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Case Rep Med. 2010; 2010: 820506.
Published online 2010 November 7. doi:  10.1155/2010/820506
PMCID: PMC2975075

Acute Hepatitis B and Acute HIV Coinfection in an Adult Patient: A Rare Case Report

Abstract

Acute HIV and acute hepatitis B coinfection is extremely rare. A 23-year-old homosexual man was admitted to our hospital with 5-day history of fever, malaise, and back pain with initial laboratory values showing severe transaminitis. The clinical picture was initially suggestive of acute viral hepatitis, which on further testing revealed acute hepatitis B and acute HIV coinfection. Although the patient was asymptomatic, a decision was made to start antiretroviral therapy. At 2-month followup, liver function tests were normal with undetectable viral loads. The early treatment of acute HIV/HBV coinfections likely contributed to eventual seroconversion with immunity to HBV in a severely immunocompromised host. To the best of our knowledge, this is the first case report of acute Hepatitis B and acute HIV coinfection and its management. In conclusion, early treatment of acute hepatitis B in immunocompromised patients may be beneficial.

1. Introduction

Coinfection with HBV is common in HIV-infected individuals because of their shared routes of transmission. Chronic hepatitis B virus (HBV) infection affects approximately 7% to 15% of HIV-infected persons worldwide [1]. The incidence of complications arising from HBV-associated liver disease among coinfected patients represents a significant challenge for both patients and clinicians. Management of coinfection has always been challenging because of interaction between two viruses, deciding when to initiate the therapy, dual action of some drugs, and morbidity and mortality associated with these diseases. We report a case of simultaneous acute HBV and acute HIV coinfection and its management.

2. Case Report

A 23-year-old homosexual male without past medical history presented with a 5-day history of fever, malaise, nausea, and back pain. Social history was remarkable for multiple sexual partners, inconsistent condom use, smoking 4-5 cigarettes/day, and drinking 6 beers/weekend. Physical examination was normal. Vital signs were normal except for a temperature of 101°F. Laboratory values at admission are shown (Table 1). By hospital day no. 5, liver function tests (LFTs) continued to increase. After consulting with a gastroenterologist and infectious disease specialist, a decision was made to treat both infections with tenofovir/emtricitabine and ritonavir/lopinavir although the patient was asymptomatic.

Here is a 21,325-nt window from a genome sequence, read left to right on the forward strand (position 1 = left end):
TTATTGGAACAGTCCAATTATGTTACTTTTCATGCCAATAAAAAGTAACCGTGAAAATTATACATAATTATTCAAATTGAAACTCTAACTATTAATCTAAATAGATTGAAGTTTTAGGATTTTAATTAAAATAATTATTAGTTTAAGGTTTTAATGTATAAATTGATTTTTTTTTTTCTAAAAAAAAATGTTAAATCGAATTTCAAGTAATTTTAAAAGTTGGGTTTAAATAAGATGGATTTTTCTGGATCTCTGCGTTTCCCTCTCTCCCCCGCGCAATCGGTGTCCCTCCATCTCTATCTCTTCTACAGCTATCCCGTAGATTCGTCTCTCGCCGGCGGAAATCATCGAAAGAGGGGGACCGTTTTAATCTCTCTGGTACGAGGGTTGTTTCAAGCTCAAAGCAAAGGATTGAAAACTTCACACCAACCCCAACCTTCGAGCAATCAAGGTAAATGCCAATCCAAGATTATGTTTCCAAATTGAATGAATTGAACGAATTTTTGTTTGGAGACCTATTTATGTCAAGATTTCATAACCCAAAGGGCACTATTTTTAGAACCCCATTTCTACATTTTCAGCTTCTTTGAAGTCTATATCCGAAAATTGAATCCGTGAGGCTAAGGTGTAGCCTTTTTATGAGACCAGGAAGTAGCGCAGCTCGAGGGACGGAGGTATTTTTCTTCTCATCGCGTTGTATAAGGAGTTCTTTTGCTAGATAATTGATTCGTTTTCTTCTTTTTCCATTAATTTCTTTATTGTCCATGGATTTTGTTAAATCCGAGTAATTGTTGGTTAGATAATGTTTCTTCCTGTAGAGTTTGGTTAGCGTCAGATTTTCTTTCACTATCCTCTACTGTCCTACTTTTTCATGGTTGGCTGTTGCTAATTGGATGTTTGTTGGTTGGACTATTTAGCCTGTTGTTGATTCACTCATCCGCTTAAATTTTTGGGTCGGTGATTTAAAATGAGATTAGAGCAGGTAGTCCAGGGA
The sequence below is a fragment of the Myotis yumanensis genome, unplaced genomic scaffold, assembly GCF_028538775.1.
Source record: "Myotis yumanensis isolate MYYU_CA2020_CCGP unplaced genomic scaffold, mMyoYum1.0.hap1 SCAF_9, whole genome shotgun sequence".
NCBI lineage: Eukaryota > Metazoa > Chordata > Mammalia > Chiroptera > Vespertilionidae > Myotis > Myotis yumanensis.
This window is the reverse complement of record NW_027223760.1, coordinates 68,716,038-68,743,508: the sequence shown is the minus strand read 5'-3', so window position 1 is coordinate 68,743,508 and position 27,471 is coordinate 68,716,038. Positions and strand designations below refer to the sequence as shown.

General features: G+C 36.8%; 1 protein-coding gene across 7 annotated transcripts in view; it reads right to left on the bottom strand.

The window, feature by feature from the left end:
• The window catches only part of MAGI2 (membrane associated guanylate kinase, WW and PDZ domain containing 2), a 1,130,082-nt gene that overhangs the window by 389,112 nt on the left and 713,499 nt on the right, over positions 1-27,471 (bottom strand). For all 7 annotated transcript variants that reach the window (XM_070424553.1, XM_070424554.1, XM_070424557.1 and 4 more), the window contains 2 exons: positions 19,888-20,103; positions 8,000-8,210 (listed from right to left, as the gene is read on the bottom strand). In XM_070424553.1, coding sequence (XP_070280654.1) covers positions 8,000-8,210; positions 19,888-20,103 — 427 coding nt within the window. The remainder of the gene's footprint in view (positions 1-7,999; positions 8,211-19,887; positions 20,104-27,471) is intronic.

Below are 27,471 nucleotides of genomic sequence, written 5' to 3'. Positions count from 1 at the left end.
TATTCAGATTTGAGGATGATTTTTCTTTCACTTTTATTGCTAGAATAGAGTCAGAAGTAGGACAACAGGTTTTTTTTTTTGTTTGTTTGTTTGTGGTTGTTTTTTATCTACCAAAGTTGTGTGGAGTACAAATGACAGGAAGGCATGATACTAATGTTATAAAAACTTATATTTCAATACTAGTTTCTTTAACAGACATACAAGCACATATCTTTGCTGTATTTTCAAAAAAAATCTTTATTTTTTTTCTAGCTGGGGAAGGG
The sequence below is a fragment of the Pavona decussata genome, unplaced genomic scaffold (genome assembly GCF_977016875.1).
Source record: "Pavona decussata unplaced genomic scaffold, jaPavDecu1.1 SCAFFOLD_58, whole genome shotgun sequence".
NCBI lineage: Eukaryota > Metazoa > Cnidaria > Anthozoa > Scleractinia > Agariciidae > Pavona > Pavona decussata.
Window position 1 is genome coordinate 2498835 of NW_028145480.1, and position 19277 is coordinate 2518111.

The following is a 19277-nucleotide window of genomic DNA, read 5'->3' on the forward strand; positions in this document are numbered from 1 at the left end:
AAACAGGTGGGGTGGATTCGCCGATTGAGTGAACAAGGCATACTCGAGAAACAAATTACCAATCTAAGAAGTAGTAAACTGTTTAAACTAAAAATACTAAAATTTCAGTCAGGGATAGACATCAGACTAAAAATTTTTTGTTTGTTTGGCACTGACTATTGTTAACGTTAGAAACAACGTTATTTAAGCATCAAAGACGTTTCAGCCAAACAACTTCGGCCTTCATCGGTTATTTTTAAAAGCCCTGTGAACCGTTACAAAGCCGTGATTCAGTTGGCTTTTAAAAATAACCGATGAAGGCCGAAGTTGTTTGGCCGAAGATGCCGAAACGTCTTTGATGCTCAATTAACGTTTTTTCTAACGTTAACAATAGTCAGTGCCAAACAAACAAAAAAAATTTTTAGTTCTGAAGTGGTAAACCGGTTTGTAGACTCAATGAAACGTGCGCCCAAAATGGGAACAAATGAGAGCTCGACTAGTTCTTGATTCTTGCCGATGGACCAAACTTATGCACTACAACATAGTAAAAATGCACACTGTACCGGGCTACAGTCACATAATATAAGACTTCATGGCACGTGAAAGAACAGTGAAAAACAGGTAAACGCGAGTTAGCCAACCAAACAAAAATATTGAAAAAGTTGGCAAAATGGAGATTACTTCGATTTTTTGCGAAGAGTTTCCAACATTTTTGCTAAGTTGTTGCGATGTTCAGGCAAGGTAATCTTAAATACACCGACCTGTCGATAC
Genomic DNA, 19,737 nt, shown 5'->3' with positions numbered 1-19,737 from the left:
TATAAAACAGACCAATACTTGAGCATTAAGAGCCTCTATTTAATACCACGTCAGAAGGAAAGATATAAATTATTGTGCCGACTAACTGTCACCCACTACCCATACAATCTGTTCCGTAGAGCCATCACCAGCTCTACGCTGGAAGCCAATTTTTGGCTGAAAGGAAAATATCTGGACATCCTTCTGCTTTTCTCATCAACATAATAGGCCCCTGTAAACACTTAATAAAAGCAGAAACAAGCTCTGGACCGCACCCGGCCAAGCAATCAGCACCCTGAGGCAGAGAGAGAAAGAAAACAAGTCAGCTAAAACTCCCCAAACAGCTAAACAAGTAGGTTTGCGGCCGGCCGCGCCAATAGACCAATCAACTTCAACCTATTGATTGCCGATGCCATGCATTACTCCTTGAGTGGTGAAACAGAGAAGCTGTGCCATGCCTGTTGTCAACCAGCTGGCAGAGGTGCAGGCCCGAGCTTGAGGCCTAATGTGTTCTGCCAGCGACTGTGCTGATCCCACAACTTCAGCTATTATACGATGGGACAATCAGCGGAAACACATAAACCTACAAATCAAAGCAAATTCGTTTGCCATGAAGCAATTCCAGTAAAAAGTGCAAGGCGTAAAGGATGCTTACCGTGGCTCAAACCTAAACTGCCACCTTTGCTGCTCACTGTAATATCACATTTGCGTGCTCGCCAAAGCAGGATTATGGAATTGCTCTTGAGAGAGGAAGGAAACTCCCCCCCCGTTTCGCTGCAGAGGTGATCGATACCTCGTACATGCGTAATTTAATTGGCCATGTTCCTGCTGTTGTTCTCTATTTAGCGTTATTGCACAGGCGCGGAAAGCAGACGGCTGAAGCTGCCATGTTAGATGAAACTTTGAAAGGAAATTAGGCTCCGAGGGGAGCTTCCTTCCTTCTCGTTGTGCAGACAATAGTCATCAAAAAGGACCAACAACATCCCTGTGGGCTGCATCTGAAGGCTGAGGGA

Table 1
Laboratory values.

By hospital day no. 7, when antiviral medications were dispensed to the patient, LFTs had begun to decrease.

Laboratory values at 2 months are shown in Table 1.

At 17-month followup, pt remained stable on antiretroviral therapy.

3. Discussion

The prevalence of HIV/HBV coinfection varies. The geographical areas with the highest prevalence are in sub-Saharan Africa and Asia, and the type of risk behavior with the highest prevalence is male homosexuality [2]. There appears to be a correlation between higher CD4+ T-cell counts and clearance of HBV viremia during acute HBV infection [3]. HIV-infected individuals have an increased incidence of nonicteric illness, higher levels of HBV DNA, an increased rate of developing chronic hepatitis (23%), and subsequent reactivation of hepatitis B [4]. Rates of seroconversion are lower in HIV-infected individuals. In one study of HBV carriers, HbeAg loss over a 5-year period was 12% in coinfected patients, compared with 49% in those with HBV alone [5]. Most studies have shown no significant influence of HBV infection on the progression of HIV disease [4, 5].